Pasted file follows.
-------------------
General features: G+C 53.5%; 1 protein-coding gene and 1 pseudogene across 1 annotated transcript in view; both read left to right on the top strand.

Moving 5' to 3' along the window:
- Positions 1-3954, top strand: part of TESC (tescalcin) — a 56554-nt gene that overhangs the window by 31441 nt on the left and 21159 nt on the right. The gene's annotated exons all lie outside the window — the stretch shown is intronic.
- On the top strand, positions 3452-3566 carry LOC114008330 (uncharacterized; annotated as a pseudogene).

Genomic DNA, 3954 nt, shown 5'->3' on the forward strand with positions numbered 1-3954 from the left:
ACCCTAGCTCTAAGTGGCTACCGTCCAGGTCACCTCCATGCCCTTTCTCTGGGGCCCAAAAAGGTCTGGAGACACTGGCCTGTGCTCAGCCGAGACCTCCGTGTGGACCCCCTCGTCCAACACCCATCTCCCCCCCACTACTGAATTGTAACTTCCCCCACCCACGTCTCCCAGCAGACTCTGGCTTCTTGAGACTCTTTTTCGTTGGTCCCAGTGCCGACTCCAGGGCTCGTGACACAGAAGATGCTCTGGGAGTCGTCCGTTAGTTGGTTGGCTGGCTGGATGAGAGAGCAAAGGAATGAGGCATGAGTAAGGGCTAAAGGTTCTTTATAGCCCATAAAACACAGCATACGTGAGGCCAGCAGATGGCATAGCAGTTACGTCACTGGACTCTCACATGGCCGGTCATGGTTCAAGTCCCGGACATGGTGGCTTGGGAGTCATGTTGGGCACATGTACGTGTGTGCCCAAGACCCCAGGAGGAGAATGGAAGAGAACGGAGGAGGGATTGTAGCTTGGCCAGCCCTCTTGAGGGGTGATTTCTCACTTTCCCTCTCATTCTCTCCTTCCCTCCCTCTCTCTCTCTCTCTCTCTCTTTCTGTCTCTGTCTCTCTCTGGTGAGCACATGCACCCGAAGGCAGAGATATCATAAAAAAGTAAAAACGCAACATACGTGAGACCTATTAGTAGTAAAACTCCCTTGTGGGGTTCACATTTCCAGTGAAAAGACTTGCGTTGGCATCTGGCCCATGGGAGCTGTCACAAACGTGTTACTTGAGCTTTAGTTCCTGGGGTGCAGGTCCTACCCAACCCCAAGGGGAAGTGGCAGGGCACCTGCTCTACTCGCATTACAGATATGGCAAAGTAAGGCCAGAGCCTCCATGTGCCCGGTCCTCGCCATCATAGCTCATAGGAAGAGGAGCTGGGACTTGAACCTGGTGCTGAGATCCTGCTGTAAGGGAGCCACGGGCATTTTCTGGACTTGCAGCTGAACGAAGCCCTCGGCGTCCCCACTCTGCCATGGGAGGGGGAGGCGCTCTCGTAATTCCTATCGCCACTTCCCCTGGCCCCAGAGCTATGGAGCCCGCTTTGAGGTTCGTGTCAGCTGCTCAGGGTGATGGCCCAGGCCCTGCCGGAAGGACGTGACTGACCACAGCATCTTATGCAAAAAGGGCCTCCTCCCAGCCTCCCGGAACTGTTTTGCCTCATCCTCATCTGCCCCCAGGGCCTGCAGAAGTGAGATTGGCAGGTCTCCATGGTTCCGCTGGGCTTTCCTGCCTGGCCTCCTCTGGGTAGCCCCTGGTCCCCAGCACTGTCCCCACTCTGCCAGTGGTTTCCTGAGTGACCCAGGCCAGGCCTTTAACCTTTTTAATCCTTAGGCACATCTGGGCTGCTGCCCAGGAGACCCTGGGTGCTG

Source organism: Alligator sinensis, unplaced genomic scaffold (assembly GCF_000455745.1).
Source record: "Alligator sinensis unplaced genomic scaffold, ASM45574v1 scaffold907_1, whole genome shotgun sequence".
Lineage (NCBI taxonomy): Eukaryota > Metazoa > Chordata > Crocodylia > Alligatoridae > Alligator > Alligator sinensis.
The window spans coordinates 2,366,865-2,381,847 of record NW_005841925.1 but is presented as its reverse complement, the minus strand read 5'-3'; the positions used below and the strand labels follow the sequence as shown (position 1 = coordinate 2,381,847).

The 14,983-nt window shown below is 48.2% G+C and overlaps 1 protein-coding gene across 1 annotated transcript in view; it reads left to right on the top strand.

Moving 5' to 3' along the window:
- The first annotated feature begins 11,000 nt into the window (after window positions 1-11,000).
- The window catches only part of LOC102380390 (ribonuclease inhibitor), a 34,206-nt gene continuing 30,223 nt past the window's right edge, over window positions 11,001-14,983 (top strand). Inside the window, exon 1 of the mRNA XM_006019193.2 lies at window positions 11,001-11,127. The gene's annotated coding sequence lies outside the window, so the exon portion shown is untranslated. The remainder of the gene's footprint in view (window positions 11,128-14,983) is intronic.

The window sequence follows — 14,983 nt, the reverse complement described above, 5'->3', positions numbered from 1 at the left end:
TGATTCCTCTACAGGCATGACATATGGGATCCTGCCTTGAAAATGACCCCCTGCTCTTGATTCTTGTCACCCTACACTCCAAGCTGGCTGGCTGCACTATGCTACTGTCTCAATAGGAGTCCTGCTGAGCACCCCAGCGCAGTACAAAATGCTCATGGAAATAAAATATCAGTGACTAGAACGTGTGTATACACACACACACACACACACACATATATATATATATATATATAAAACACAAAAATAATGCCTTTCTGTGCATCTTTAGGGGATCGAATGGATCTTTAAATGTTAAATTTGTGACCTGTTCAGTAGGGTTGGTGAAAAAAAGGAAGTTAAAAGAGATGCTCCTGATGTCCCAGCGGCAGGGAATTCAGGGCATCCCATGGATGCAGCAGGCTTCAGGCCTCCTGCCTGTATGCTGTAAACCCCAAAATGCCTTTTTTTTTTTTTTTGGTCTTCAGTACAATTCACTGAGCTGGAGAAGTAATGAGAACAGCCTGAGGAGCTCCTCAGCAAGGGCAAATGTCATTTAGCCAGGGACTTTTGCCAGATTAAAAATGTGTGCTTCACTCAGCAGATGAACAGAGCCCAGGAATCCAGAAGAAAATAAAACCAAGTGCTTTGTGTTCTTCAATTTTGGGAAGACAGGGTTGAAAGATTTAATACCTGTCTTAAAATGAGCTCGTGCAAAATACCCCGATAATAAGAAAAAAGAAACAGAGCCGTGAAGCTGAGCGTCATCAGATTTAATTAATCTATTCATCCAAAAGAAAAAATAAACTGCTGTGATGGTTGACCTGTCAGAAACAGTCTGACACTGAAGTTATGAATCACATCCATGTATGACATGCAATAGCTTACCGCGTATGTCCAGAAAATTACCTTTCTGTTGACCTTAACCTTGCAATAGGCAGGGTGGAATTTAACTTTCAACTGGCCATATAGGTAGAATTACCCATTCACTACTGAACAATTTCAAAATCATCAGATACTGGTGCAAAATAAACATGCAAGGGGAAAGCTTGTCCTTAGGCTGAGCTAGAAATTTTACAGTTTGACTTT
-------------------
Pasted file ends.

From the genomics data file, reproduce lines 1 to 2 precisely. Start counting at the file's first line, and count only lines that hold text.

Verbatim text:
General features: G+C 53.5%; 1 protein-coding gene and 1 pseudogene across 1 annotated transcript in view; both read left to right on the top strand.

Moving 5' to 3' along the window: